Between Catching and Caring: Navigating Imperial Masculinity in Animal Trade

›Animals‹ have played various roles within colonial rule, whether as resources for food and transport or as means to exercise a symbolic as much as manifest control over land. In the context of hunting, encounters with wild animals had also served to perform ideas of masculinity and ›naturalness‹, often painting the hunt as a struggle between man and animal from which only one could arise alive. However, since the mid-19th century and in the process of the more and more professionalised global animal trade, certain species also became global ›commodities‹. The emerging market shaped new forms of knowledge and practices, e.g., in regards to transport of livestock, but also required a shift in hunting behaviour towards animals. While it still involved violence and the death of many individual animals, it also required to nurture certain others, so they could be imported to Europe and North America alive.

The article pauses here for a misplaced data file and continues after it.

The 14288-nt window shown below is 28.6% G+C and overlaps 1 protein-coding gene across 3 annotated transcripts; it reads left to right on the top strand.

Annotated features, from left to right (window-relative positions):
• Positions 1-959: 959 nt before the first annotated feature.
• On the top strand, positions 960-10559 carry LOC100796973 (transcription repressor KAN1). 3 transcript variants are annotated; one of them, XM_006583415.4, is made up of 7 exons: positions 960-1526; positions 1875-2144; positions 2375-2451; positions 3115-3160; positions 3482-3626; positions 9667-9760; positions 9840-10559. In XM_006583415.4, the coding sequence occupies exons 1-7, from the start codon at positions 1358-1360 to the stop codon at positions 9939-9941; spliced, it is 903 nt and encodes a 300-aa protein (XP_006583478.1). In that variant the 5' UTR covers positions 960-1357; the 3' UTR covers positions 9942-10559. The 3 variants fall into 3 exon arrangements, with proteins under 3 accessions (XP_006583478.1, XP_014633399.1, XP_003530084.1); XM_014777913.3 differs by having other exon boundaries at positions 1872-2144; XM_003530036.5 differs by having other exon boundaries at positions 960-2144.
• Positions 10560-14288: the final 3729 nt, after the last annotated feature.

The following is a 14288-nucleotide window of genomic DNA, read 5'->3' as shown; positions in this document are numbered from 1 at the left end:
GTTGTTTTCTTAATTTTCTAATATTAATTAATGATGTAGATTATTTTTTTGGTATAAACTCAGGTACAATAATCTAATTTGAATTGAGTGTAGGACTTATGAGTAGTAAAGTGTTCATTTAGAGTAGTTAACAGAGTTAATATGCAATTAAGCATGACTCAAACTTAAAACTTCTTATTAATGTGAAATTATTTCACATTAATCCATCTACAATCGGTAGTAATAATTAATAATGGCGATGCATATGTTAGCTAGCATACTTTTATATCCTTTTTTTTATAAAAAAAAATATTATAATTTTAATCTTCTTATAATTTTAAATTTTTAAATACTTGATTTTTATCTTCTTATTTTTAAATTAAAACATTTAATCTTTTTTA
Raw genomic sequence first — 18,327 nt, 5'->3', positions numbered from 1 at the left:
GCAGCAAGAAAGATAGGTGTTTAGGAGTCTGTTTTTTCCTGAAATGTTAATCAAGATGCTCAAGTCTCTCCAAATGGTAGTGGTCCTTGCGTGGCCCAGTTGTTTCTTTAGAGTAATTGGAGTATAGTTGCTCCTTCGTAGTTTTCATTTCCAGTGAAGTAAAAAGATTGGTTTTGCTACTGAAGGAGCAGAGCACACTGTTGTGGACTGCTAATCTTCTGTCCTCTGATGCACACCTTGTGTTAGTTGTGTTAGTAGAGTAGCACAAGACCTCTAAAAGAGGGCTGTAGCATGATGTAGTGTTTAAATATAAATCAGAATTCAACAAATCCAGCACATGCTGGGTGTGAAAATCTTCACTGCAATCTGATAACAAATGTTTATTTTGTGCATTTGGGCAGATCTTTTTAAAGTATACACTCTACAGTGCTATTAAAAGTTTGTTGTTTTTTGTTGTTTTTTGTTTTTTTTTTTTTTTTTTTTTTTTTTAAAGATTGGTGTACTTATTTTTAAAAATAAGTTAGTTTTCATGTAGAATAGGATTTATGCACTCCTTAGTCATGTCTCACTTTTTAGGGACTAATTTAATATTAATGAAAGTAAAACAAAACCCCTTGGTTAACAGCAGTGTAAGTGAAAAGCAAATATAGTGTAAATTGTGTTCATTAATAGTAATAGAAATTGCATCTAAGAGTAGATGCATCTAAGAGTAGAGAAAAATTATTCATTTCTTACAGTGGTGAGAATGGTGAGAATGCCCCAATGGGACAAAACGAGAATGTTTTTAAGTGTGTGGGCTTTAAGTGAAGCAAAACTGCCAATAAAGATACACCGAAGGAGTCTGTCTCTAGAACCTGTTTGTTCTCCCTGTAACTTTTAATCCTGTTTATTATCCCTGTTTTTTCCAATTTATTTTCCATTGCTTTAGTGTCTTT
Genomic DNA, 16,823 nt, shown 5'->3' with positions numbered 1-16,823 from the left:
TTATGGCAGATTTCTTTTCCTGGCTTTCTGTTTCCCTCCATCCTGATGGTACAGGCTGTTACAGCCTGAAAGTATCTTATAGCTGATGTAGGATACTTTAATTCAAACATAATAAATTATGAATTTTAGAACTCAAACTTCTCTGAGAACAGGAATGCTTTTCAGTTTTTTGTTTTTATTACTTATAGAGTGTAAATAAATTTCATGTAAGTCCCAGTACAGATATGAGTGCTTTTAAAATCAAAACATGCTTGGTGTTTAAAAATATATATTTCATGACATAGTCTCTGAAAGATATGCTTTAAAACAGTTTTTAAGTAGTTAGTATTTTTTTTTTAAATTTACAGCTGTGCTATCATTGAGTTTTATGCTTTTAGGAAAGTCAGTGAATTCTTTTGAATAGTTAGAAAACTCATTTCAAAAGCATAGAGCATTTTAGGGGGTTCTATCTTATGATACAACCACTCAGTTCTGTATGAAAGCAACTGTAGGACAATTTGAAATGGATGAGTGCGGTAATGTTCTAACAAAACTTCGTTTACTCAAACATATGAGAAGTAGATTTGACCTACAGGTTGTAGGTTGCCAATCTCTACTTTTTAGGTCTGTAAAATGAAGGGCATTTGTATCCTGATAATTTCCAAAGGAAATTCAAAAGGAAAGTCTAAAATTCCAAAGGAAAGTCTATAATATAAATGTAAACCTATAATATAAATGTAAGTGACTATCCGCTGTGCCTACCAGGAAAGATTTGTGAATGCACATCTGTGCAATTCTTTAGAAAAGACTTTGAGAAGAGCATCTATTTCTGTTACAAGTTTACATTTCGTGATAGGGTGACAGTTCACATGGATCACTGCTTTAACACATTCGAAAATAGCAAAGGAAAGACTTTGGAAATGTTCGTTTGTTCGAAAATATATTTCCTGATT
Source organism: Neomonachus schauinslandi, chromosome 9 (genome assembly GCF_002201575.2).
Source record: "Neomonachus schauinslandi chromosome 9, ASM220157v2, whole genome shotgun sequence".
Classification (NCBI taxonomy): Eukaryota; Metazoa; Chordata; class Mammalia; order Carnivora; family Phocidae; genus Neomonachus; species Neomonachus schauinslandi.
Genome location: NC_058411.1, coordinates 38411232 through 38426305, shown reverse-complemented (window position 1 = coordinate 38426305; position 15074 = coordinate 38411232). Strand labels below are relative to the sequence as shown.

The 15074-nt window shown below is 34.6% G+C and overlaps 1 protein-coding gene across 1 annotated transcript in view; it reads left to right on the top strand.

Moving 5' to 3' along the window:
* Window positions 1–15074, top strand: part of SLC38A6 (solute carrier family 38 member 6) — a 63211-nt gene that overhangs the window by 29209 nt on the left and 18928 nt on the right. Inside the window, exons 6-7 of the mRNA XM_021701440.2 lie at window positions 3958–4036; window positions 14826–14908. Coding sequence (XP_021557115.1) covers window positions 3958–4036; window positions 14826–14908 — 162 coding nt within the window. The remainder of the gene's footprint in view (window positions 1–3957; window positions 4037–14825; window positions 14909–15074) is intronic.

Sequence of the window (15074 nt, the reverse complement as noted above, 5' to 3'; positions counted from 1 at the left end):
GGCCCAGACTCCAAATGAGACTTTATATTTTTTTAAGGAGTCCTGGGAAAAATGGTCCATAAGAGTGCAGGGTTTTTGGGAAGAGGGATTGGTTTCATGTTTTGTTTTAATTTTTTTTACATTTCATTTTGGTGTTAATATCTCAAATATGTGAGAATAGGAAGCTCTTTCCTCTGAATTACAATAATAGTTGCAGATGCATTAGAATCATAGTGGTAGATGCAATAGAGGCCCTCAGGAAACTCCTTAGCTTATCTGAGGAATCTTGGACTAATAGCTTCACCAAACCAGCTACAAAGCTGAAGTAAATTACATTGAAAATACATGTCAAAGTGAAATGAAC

Along the lines of care, concepts of masculinity had to be re-negotiated, taking into account raising questions of conservation as well as the ›embodied agency‹ of animals. Those concepts had to compete with other notions of masculinity, and they were further informed by ideas of femininity, race, and nature.